Court to announce legality of African phosphate seizure

  • 10/06/2017
Phosphate from mines like this in Morocco are New Zealand's main source.
Phosphate from mines like this in Morocco are New Zealand's main source. Photo credit: Getty

A boat carrying a $7 million fertiliser shipment bound for New Zealand is still stuck in a South African port as a court decides on the legality of its shipment.

A judge has reserved his decision until late Thursday (NZ time).

"We will have a lot more clarity then," a spokesman for Ballance Agri-Nutrients told NZ Newswire on Saturday.

The NM Cherry Blossom, carrying 50,000 tonnes of phosphate rock, was stopped at Port Elizabeth in May amid claims its cargo was illegally taken.

The mineral comes from Laayoune, in the Moroccan-controlled part of Western Sahara which has been under dispute since 1975 when war broke out between Morocco and the Polisario movement fighting for the Sahrawi people.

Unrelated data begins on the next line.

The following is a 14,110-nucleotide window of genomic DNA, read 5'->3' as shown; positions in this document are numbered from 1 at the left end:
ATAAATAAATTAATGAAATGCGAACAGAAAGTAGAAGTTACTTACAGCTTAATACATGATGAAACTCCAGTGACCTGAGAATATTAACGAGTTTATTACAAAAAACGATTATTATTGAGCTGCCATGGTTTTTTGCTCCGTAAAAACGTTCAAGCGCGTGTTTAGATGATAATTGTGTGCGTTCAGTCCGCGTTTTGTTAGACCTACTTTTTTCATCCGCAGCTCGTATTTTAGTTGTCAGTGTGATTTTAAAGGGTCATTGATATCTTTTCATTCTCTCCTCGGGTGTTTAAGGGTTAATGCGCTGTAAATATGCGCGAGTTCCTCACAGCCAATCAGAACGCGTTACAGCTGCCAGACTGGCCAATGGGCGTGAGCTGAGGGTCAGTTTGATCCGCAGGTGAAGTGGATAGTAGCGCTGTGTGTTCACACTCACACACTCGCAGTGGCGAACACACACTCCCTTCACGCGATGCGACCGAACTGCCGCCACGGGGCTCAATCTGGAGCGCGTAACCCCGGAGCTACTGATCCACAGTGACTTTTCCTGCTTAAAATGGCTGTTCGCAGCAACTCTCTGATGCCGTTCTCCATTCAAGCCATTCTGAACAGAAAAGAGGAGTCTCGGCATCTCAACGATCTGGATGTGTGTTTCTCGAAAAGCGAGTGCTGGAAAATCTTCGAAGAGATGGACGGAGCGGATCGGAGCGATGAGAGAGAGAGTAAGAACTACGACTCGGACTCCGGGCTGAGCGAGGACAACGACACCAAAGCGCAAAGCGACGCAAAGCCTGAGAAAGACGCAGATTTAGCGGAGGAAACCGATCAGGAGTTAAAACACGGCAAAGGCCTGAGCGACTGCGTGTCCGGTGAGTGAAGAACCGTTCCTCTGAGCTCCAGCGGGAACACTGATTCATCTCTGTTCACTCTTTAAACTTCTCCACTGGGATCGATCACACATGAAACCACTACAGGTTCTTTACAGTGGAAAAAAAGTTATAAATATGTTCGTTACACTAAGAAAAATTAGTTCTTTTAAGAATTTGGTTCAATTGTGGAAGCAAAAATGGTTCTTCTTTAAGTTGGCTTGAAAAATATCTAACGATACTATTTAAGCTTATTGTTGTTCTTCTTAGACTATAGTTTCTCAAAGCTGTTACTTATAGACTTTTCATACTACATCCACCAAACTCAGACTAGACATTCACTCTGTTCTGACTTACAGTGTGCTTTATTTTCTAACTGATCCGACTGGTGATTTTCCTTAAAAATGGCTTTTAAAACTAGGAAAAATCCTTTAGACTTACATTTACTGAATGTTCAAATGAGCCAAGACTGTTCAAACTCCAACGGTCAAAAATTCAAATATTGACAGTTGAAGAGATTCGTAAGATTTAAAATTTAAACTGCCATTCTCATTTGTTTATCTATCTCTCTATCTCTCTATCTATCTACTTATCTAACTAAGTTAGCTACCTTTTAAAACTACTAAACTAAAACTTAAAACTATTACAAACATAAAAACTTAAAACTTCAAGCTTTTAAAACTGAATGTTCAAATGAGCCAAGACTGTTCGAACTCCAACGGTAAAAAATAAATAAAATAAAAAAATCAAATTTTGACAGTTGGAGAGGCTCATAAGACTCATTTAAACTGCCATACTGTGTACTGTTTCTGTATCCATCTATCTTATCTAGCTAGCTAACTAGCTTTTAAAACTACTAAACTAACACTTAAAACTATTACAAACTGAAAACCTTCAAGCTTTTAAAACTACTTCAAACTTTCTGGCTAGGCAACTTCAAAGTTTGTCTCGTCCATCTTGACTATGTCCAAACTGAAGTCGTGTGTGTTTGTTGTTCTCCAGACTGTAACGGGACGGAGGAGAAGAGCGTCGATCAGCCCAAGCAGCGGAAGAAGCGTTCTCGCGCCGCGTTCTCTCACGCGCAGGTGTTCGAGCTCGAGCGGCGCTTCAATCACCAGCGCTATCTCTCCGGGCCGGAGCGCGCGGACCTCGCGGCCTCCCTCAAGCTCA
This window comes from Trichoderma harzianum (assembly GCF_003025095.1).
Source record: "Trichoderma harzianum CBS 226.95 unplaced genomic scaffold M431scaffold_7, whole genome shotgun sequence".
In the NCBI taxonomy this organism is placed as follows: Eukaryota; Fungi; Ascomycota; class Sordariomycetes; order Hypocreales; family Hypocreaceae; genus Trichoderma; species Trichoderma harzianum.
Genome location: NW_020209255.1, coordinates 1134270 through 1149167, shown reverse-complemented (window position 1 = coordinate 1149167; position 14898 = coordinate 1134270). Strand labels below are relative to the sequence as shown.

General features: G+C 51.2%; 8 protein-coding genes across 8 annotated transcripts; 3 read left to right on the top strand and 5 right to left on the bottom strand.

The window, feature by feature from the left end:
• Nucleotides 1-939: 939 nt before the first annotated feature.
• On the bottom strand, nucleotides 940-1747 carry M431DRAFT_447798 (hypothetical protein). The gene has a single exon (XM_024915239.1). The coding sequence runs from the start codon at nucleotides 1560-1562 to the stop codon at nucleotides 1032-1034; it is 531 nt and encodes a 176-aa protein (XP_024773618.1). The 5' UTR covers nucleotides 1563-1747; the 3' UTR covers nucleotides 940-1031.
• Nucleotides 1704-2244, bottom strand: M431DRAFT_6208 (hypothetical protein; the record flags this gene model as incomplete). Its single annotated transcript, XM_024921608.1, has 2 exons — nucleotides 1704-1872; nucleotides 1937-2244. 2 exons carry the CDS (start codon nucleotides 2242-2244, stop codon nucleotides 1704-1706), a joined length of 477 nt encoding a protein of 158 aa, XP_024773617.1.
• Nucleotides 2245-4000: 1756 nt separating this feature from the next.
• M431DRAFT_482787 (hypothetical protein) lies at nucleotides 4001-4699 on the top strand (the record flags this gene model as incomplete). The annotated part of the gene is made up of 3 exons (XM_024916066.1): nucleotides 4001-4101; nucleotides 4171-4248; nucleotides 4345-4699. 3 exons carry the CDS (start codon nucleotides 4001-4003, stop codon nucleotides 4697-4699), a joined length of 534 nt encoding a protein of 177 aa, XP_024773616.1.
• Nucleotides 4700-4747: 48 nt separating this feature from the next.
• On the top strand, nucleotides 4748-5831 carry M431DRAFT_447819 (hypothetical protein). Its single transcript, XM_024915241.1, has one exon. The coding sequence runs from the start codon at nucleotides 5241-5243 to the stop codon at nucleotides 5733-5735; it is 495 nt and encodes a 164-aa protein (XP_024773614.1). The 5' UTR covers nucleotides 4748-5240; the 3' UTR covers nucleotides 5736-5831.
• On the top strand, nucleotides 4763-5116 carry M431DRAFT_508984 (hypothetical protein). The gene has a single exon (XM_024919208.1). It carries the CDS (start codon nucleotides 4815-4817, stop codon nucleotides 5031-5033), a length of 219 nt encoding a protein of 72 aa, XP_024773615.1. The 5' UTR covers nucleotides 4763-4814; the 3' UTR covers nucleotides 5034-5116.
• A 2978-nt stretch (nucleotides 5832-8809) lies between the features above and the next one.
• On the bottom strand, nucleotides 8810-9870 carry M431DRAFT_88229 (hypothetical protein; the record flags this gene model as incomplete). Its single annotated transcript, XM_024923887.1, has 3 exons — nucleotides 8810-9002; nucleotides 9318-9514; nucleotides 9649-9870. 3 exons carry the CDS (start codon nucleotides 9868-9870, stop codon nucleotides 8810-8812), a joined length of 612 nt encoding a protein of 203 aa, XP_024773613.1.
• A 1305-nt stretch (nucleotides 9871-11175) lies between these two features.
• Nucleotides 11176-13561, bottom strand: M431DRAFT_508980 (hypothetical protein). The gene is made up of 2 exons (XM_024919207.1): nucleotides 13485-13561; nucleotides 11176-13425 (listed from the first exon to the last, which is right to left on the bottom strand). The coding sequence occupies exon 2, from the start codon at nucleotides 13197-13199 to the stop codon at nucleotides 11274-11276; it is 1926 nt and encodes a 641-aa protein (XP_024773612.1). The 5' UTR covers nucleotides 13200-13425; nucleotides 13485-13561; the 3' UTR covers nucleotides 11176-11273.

A court hearing over its seized cargo was held last month and the boat is still being held pending a verdict.

"He could rule any number of things but we are confident after a ship in Panama (also carrying phosphate) was released this week," the Ballance spokesman said.

The judges in the Panama decided their court was not the appropriate venue to resolve a political dispute.

The legal ruling should test Polisario's use of a European court ruling last year that said Western Sahara should not be considered part of Morocco in European Union and Moroccan deals, Reuters has reported.

Morocco's government has also said it does not expect Polisario's legal challenge will succeed.

Ballance chief executive Mark Wynne earlier told NZ Newswire the company was working on contingency plans to ensure farmers would still get their fertiliser in time for spring.

The NM Cherry blossom was one of about four annual shipments of phosphate rock which it blends to make fertiliser.

It had been due in New Zealand at the end of May.

Mr Wynne said it was the first time a shipment had been seized and that the company was comfortable with the legality and ethics of its phosphate sourcing.